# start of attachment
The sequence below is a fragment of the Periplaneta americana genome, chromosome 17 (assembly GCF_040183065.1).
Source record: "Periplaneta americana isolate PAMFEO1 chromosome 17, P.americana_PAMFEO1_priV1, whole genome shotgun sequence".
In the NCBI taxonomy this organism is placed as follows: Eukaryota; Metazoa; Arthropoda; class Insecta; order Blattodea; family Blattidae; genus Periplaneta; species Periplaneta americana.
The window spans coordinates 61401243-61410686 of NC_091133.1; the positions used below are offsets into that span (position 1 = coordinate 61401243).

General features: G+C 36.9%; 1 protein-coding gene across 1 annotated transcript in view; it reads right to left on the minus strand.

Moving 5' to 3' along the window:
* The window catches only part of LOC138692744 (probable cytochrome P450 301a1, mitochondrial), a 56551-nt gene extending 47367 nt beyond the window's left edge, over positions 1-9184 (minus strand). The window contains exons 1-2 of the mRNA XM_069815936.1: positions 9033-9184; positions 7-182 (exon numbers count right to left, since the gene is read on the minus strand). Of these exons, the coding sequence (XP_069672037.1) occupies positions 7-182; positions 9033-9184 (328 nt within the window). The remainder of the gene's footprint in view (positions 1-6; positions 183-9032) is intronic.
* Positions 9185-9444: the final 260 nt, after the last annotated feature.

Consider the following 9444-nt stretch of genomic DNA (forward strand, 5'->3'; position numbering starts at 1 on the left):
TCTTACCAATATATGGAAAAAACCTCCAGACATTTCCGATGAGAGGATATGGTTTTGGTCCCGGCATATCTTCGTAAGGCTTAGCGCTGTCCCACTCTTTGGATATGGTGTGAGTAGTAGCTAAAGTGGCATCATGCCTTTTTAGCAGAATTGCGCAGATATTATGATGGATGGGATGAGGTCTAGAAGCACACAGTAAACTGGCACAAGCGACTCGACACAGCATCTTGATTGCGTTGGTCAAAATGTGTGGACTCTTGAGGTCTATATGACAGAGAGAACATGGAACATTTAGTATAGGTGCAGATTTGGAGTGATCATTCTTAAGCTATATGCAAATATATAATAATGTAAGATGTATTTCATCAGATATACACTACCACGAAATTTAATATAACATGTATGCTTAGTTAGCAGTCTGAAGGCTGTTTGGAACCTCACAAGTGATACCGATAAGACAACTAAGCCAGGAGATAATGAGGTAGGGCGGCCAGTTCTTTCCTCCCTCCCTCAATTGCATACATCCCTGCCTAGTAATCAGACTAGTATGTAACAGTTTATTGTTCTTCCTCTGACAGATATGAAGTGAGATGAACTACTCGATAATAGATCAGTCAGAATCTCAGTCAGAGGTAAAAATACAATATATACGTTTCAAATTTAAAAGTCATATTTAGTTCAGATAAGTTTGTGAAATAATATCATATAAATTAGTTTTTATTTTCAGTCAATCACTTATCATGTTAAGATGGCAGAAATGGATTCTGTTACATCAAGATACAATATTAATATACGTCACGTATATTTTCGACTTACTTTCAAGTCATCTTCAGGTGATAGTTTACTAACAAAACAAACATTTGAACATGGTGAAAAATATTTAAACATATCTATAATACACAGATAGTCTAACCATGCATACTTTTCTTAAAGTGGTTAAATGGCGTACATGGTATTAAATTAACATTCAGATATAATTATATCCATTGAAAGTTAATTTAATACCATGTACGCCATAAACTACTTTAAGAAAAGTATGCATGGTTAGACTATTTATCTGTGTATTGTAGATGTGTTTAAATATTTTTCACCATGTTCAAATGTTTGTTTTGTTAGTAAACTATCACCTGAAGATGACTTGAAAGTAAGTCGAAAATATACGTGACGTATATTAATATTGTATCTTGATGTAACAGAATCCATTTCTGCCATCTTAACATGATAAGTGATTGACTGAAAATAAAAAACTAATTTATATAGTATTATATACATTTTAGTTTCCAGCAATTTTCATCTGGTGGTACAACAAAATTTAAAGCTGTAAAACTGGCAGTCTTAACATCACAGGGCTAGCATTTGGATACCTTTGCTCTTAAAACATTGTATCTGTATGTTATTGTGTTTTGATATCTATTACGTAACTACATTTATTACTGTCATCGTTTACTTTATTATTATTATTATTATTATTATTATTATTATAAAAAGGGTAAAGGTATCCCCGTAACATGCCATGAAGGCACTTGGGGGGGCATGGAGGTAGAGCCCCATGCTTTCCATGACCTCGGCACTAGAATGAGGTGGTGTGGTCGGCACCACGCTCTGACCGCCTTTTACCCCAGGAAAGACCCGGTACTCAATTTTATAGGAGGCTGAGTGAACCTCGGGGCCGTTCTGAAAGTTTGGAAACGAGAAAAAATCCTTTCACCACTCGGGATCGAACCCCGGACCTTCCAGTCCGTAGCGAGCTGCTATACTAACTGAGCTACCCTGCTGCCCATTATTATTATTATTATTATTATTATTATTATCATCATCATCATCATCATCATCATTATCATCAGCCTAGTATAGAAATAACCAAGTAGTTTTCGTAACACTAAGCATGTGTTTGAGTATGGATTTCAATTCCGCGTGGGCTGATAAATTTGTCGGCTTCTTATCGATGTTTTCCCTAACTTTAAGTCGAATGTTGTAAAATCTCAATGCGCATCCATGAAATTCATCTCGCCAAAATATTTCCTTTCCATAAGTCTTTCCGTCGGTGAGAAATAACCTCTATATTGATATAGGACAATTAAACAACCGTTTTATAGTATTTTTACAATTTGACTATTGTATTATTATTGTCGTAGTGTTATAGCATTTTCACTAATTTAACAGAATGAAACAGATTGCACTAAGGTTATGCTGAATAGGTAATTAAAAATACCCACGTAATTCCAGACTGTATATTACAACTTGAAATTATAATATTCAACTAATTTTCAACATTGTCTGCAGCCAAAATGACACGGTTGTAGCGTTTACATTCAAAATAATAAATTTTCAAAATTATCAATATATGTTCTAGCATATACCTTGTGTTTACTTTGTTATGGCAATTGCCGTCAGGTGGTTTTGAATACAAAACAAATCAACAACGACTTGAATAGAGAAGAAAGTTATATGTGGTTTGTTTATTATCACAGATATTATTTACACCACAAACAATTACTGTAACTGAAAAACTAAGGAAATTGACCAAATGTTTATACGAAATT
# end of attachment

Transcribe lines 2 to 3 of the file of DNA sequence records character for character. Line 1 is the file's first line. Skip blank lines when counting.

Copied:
Source record: "Periplaneta americana isolate PAMFEO1 chromosome 17, P.americana_PAMFEO1_priV1, whole genome shotgun sequence".
In the NCBI taxonomy this organism is placed as follows: Eukaryota; Metazoa; Arthropoda; class Insecta; order Blattodea; family Blattidae; genus Periplaneta; species Periplaneta americana.